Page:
SLUG: What kind of training or prep do you go through for a competition like this?
Bright: The first day of training, I take a few runs just to feel the transition out, and each run, I add a little bit more speed, get a little bit more comfortable, and then start working in different tricks, and then after that, trying to just put different combos in and work on the comp run. Even though the Half-pipe looks the same at every event I go to, it isn’t. So it takes just a little bit of time to feel it out until I’m comfortable enough to know how to ride and what hits and tricks will work where.
SLUG: According to the roster, it looks like you’ll be competing in the Women’s Snowboard Slopestyle Final on Friday and Women’s Snowboard Superpipe Final on Saturday. What motivated you to enter both events?
Bright: We had qualifiers on Tuesday, and I’ll only be in the Half-pipe finals. I was on the mountain from 8 a.m. till 3 p.m., attempting to qualify in both. I had a wonderful time riding in the practice for Slopestyle, and then for the qualifying on my first run, I got hung up on the rail and couldn’t get off switch, which kind of messed up my whole run … and then, on the second run, the sun went down and the course was so shady that into the first jump, I couldn’t tell how fast I was going and I knuckled the jump … so that was my run. I didn’t qualify for Slopestyle, but that’s OK.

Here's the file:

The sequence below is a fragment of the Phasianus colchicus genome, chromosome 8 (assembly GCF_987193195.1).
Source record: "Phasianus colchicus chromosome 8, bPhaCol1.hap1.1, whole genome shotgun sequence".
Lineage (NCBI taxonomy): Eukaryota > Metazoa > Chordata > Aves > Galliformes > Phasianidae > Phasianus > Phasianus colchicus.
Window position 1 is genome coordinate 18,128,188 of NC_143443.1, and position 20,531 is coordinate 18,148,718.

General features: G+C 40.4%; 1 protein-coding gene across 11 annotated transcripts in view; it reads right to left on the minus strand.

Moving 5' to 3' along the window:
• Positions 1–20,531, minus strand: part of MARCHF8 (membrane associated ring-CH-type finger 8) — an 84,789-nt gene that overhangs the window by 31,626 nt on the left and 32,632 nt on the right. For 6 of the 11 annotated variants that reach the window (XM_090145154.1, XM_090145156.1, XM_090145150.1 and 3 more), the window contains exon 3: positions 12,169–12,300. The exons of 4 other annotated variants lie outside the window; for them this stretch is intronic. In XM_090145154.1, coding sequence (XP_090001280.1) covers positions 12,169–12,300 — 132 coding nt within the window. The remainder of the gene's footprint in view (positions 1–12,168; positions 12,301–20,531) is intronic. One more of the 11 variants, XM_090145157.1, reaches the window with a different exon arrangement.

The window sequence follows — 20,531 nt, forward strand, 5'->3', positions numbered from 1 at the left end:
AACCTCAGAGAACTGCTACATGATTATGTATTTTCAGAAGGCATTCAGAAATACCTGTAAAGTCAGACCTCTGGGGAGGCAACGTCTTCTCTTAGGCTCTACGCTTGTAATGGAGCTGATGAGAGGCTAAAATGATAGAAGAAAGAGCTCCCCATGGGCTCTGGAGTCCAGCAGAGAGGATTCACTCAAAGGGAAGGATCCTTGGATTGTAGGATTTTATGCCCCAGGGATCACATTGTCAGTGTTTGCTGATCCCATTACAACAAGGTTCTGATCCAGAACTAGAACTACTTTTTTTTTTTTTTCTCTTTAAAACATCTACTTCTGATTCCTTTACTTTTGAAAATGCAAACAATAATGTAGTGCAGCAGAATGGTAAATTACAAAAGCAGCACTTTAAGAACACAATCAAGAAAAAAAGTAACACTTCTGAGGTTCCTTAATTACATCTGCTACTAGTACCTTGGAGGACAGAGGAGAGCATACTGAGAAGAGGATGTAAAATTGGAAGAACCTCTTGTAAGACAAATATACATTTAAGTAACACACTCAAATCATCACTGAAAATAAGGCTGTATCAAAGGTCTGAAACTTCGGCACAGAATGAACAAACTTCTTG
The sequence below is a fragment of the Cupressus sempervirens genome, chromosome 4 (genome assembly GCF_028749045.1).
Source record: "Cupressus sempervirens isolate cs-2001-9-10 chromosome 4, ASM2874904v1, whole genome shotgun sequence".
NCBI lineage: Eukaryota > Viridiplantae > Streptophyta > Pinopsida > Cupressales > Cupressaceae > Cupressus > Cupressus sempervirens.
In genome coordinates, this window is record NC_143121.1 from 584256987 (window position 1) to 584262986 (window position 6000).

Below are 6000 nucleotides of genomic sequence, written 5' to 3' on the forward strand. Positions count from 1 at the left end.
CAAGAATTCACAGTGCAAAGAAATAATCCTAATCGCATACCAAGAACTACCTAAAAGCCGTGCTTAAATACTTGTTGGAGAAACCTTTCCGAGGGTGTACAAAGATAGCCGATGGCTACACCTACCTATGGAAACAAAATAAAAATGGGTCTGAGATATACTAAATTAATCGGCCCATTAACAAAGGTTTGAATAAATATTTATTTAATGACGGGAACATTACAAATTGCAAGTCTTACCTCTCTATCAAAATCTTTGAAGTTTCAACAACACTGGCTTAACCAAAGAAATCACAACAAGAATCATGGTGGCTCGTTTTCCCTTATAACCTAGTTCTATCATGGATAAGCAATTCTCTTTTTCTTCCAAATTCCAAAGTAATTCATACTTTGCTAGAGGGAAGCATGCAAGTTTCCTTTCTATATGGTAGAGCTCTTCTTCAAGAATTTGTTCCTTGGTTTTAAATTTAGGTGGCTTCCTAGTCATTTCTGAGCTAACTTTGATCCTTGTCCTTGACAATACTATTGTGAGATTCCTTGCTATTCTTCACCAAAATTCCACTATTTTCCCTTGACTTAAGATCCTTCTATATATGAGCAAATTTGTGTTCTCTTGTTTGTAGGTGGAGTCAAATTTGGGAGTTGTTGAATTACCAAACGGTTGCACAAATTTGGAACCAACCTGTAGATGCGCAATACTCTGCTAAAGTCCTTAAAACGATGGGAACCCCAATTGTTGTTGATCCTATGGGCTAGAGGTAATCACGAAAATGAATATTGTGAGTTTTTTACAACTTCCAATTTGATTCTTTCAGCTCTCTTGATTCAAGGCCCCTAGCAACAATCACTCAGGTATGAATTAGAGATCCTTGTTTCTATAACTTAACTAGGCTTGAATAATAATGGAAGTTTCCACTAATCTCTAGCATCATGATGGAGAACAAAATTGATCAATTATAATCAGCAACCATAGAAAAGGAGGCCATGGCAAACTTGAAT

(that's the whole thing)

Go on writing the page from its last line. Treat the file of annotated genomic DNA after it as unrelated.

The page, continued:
SLUG: Tell me about your board setup. Do you have one snowboard that you use the entire time or different set ups for, say, Superpipe and Slopestyle?
Bright: The boards that I ride for Half-pipe and Slopestyle are the same. They are my Roxy Bright Edition Eminence. The only difference between the boards are: In the Slopestyle, you’re hitting rails as well as jumps and the edges are detuned differently, and in the Half-pipe, the edges need to be a lot sharper to get up the icy walls.
SLUG: For you, what’s the best part about competing?